Default trait type not working for type inference?

So, the following code seems like it should work:

use std::marker::PhantomData;

pub struct Foo<X=()> {
    _a: PhantomData<X>,
}

impl<X> Foo<X> {
    pub fn new() -> Self {
        Foo {
            _a: PhantomData,
        }
    }
}

fn main() {
    let f = Foo::new();
}

(Playground)

But, I get the error:

   Compiling playground v0.0.1 (/playground)
error[E0282]: type annotations needed for `Foo<X>`
  --> src/main.rs:16:13
   |
16 |     let f = Foo::new();
   |         -   ^^^^^^^^ cannot infer type for `X`
   |         |
   |         consider giving `f` the explicit type `Foo<X>`, where the type parameter `X` is specified

error: aborting due to previous error

For more information about this error, try `rustc --explain E0282`.
error: Could not compile `playground`.

To learn more, run the command again with --verbose.

Why? Shouldn't the type inference see the clearly-marked default type for X and use that when it can't find a clear definition? I get that X can't be discovered from the line let f = Foo::new(); alone, but shouldn't that be where the default type comes into play? Otherwise, I have to have the clunky:

    let f: Foo<()> = Foo::new();

when it seems like that should be pretty obvious what was intended (and no other cases seem to make sense, otherwise I would have provided a type, so it doesn't seem like it could be ambiguous).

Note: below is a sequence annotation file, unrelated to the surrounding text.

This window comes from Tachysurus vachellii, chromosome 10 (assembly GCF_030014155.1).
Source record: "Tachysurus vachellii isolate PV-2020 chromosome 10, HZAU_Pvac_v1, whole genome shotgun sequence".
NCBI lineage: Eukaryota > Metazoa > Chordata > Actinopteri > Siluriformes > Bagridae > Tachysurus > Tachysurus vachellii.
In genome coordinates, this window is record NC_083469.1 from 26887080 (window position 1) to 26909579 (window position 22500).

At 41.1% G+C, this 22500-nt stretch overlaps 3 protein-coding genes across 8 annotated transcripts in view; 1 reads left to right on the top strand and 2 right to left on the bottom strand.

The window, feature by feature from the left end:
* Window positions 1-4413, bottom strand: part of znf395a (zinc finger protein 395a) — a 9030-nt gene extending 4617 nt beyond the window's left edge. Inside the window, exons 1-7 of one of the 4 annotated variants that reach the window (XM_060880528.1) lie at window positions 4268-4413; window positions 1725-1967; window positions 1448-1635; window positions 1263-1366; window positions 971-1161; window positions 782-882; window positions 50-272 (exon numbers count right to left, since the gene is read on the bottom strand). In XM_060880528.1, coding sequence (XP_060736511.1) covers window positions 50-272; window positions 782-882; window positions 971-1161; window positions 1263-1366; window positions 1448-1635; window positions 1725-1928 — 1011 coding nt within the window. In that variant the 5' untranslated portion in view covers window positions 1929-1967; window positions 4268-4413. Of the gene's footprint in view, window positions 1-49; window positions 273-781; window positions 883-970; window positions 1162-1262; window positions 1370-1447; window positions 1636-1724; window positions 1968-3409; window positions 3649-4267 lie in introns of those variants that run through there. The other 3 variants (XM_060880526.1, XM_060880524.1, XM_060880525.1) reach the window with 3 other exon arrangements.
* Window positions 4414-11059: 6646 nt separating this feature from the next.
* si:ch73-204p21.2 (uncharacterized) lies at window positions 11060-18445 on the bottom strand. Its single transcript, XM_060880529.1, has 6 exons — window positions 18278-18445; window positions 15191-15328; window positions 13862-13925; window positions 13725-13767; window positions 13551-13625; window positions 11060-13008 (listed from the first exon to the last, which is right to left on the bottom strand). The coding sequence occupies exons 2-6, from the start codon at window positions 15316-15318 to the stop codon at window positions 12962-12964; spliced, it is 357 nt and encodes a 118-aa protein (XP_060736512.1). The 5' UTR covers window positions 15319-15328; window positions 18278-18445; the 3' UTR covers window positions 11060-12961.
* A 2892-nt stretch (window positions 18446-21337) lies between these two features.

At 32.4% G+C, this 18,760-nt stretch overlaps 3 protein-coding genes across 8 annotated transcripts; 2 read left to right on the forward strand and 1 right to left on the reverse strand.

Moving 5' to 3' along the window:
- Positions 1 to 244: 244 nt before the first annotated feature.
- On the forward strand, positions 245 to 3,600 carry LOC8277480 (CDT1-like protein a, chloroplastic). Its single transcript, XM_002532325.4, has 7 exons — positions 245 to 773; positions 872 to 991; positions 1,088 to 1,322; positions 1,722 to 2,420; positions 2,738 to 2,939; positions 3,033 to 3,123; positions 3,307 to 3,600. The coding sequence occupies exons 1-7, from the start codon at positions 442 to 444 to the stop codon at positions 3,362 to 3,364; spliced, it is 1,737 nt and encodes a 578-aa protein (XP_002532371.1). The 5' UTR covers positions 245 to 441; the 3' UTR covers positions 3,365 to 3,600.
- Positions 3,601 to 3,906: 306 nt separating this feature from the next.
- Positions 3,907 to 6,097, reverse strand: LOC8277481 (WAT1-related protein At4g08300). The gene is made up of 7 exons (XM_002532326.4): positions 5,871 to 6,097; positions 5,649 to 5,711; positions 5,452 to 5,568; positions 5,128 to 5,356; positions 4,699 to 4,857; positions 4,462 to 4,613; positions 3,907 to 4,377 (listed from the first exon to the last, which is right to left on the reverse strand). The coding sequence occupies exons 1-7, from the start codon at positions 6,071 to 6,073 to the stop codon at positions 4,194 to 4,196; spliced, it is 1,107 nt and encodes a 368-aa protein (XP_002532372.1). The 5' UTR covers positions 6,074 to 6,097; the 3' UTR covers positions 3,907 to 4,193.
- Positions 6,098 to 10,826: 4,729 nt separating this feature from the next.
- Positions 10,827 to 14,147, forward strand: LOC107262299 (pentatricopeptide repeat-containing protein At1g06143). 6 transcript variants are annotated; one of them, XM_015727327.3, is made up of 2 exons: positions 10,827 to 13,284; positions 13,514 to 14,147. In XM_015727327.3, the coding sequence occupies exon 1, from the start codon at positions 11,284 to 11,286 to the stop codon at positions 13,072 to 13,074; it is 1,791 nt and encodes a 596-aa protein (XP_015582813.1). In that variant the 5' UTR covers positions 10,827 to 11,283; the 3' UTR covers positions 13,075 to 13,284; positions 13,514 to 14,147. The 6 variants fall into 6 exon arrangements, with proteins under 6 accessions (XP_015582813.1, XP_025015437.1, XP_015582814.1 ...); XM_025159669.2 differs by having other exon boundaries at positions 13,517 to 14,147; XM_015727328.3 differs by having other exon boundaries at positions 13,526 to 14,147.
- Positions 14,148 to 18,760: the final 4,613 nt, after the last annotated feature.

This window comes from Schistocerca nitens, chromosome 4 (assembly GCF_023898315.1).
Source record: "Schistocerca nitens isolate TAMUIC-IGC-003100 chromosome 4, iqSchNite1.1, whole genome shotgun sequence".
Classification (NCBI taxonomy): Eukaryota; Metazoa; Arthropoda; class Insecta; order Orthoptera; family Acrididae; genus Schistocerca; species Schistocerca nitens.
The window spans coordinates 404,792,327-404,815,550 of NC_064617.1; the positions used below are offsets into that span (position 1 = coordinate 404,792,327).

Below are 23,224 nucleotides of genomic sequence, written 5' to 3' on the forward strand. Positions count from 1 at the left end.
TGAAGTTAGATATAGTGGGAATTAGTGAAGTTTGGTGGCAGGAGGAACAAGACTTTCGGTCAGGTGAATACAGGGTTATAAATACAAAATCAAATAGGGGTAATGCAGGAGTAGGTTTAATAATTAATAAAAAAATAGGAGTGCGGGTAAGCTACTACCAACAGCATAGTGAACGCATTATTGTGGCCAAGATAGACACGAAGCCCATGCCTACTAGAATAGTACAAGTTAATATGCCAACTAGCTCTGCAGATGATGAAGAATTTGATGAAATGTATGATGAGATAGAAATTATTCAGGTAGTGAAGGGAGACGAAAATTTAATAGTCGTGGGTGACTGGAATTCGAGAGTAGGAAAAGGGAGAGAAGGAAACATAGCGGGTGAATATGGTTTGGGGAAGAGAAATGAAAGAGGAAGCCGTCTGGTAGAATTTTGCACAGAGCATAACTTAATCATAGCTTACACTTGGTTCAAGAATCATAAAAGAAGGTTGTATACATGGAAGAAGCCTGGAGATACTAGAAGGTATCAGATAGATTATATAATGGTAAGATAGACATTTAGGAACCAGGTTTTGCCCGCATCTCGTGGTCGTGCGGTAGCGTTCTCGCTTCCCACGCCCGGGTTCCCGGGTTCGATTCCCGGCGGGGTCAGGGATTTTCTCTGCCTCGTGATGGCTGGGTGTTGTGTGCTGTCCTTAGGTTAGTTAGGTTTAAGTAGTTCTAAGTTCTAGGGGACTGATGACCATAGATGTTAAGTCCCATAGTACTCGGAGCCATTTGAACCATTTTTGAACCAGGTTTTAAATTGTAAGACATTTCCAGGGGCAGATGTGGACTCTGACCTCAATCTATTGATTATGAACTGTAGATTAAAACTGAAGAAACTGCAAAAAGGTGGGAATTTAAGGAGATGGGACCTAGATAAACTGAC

Edit to add:

I could just specify a type in the new constructor, which will avoid type inference altogether:

impl<X> Foo<X> {
    pub fn new(_: X) -> Self {

then call it as let f = Foo::new(());

This works, but is also quite clunky, and seems to defeat the purpose of a default type anyway.

Any thoughts or corrections on my usage (or understanding) of this feature?

Thanks!

As mentioned here, type inference works counterintuitively in this case.

Foo::new() tries to infer all type parameters and it doesn't use type defaults.

You need let f = <Foo>::new(); for your code to compile.

Ah, I didn't see that. What an... odd syntax.

But in any case, this won't work for me, as the example above is but a simple reproduction of my actual use case, where I have many type parameters, and the <Foo>::new() syntax assumes the default for ALL of them (with no inference), so that doesn't really help my case.

Thanks for the heads up, anyway, though!